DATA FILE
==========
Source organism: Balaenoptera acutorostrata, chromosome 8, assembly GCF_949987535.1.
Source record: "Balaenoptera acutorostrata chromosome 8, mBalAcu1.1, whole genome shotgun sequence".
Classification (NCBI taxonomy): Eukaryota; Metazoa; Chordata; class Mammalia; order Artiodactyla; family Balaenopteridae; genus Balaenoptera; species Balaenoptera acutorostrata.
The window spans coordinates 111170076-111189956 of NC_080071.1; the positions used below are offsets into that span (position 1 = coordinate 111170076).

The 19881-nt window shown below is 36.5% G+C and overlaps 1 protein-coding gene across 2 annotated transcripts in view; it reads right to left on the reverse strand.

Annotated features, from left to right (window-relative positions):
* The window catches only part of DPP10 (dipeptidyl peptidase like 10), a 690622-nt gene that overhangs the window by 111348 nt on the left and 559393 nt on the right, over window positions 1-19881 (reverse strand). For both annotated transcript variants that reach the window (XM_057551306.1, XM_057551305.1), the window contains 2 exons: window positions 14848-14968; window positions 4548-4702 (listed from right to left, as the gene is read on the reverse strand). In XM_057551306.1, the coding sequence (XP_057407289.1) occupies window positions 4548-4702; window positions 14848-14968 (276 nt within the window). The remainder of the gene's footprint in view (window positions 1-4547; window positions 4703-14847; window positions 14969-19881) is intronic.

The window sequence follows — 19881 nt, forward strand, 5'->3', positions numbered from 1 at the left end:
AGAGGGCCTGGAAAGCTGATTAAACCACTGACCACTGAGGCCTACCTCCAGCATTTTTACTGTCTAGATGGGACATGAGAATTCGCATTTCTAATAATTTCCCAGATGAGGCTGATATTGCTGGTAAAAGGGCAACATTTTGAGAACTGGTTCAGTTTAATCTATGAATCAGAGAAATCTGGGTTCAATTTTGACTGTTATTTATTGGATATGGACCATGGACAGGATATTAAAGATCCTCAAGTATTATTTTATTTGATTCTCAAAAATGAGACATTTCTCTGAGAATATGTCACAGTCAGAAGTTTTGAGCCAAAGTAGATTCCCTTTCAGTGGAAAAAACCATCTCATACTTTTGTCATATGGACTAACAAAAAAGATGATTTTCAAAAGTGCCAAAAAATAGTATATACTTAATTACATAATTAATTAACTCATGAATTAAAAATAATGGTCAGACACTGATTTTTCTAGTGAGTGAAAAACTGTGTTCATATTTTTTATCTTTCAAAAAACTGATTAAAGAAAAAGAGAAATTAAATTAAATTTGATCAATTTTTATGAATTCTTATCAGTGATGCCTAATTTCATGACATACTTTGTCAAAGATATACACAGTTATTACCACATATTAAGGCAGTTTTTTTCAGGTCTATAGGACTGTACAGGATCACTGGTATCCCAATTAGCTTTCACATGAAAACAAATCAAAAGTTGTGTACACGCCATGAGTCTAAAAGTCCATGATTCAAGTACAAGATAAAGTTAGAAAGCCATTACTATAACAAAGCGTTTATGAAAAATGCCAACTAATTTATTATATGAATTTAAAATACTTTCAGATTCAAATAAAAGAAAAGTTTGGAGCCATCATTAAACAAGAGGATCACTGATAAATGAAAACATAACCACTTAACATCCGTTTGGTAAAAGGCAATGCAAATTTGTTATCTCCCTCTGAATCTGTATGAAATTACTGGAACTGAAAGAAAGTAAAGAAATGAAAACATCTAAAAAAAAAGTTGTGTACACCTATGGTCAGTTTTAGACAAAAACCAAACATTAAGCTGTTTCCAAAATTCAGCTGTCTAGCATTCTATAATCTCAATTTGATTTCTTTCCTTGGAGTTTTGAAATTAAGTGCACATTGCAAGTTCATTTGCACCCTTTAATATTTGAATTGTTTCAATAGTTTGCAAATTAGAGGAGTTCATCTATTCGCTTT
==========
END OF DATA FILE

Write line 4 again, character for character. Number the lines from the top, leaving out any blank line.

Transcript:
The window spans coordinates 111170076-111189956 of NC_080071.1; the positions used below are offsets into that span (position 1 = coordinate 111170076).